A lot of my best song ideas have come from conversations people have had around me, or from watching a great movie or TV show that had a line or phrase that caught my attention. Nashville songwriters are great at turning a phrase and looking at it from a different viewpoint—I love to do that too. I have written a lot of my songs coming up with a new way of looking at an idea or thought and building a story around the phrase or idea. That’s the great thing about being a songwriter: we are able to stay open to ideas that come across our paths that other people might have but can’t communicate. Songwriters can bring it out of the hearts and minds of others so that when people hear it, they can relate to the idea because they can see themselves in the story that is being told.
AC: What inspired your most recent song, “Find the Stars”? What is the significance for you of finding the stars in the darkness?
TB: I’m a big fan of the TV series Touched by an Angel. I was watching an old rerun one night, and there was a conversation between the two angels, Tess and Monica. Monica was asking Tess what people do when they are walking through darkness, and Tess said, “Find the stars.”
When I heard that, I thought—wow! What a great idea. It inspired me so much, I started thinking about writing a song about finding the stars.
I had a cool melody and some lines and thoughts on the song idea, and I decided to contact Maggie Harris, a good friend of mine who I had been writing with. She loved the idea, too, so we started brainstorming and working on it together. I recorded it in a Nashville studio with some awesome musicians and studio engineers in June during the citywide COVID-19 lockdown.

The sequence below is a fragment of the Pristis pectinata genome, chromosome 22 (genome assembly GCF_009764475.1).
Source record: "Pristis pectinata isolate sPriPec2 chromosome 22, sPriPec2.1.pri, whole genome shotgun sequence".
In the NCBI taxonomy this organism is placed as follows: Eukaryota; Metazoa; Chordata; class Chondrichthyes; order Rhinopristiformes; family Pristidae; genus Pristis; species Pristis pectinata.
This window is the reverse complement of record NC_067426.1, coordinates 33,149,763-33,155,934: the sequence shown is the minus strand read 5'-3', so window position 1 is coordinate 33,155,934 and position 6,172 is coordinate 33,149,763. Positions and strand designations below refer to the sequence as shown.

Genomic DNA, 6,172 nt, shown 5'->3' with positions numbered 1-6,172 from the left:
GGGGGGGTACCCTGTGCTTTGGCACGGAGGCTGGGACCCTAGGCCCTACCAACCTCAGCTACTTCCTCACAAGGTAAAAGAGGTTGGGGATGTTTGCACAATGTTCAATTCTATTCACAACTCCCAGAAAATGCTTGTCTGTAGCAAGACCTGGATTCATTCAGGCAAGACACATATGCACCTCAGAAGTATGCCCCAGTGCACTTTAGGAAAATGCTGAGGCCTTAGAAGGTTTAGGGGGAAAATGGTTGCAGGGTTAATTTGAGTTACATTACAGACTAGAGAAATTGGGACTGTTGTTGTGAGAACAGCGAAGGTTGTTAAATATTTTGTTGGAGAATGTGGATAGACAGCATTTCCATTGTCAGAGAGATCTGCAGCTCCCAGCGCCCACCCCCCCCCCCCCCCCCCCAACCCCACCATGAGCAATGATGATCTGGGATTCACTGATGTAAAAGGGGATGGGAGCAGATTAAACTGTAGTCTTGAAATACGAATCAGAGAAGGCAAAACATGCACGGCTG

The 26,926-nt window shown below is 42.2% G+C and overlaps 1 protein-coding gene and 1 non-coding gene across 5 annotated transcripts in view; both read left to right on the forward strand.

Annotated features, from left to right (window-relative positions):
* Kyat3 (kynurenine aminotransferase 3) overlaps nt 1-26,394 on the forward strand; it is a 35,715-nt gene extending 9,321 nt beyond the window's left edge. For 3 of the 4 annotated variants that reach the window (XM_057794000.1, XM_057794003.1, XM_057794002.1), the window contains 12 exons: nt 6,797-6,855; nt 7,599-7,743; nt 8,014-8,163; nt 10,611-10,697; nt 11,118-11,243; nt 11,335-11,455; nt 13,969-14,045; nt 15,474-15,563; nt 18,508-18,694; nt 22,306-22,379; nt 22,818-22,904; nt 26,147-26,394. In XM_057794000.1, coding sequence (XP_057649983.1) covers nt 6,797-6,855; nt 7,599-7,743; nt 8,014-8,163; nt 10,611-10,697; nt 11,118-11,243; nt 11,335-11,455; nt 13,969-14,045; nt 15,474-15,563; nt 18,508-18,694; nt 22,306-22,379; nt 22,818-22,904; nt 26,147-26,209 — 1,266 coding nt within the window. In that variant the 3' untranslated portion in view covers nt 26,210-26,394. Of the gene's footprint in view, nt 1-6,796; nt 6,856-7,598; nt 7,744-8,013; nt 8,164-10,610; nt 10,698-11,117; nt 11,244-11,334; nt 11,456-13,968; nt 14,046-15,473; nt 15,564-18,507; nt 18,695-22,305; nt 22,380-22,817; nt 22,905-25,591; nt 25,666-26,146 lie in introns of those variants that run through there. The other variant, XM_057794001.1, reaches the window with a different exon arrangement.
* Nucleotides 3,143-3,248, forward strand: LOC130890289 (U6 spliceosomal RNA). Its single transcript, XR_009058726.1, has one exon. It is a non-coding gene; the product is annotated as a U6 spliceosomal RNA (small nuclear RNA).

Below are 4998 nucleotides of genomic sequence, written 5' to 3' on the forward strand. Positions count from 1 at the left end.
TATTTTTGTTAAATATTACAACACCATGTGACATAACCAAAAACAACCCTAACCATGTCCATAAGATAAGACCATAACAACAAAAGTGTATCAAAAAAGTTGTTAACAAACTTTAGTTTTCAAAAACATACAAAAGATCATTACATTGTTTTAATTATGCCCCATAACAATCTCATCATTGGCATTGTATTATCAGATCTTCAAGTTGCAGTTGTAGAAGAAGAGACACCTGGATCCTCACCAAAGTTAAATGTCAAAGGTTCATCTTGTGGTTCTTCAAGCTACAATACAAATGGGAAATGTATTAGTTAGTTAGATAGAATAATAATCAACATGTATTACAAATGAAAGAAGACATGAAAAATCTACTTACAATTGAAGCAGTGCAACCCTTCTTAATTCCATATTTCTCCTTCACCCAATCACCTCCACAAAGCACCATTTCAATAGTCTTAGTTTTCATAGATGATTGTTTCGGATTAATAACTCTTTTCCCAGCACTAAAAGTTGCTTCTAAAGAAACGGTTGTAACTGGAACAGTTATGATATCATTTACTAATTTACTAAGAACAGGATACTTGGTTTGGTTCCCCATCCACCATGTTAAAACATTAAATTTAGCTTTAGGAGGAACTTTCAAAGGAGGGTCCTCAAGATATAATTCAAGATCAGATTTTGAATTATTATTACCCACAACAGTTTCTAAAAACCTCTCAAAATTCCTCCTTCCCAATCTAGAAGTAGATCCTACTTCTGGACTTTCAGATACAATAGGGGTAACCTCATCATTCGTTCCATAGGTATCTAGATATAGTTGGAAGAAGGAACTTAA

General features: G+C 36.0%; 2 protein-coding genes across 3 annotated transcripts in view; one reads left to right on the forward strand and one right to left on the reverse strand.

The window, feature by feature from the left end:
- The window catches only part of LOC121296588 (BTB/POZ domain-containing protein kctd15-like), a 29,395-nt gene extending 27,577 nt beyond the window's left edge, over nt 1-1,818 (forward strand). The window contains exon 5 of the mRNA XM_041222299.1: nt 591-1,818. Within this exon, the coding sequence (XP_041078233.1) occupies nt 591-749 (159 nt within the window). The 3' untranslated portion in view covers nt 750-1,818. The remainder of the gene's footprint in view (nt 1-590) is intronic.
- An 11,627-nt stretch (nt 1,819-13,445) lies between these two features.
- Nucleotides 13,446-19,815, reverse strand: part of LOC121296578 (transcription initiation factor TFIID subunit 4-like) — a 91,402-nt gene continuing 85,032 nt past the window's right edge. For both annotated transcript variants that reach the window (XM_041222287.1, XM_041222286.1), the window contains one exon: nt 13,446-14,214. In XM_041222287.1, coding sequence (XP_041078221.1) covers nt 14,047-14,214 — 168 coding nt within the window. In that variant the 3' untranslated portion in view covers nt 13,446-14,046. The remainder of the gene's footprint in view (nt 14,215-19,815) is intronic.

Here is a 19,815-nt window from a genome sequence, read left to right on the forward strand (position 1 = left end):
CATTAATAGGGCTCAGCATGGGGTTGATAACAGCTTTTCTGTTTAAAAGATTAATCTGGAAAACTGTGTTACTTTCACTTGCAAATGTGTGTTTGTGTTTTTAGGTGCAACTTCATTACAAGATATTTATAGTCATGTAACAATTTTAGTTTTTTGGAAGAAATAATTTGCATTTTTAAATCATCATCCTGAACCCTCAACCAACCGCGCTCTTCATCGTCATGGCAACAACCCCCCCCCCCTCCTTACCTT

The song was released in September 2020. I got COVID-19 and pneumonia right after Christmas, and I ended up very sick in the ICU. The meaning of the song became much more personal to me when I started thinking about all of the my friends calling to check on me and to tell me they were praying for me and loved and cared about me. It helped me to realize that I was not alone—even though I felt that like sometimes—especially when I was feeling fearful, weak, and my faith wasn’t strong. I believe that God was with me and that he sent nurses, doctors, and friends to give me the words of hope and encouragement that I needed to hear to keep me going.
To me the song is not about finding the stars in the sky but looking for the stars in our lives: our friends, family, children, and loved ones who are there to brighten our lives. Especially in the dark and difficult times we go through in life, they shine bright like the stars in the sky.
We are all going through challenging times these days, and I think songs with a positive message can bring hope and encouragement to people looking for something to make them feel better—that’s what good music is all about.
I know the song had a positive impact from the response from the music reviews I got and the people that heard it and commented on how it encouraged them. The single hit #1 in the Independent Music Network Top 30 Country charts in April on my birthday, which confirmed to me that I need to keep writing more songs to bring light into dark times.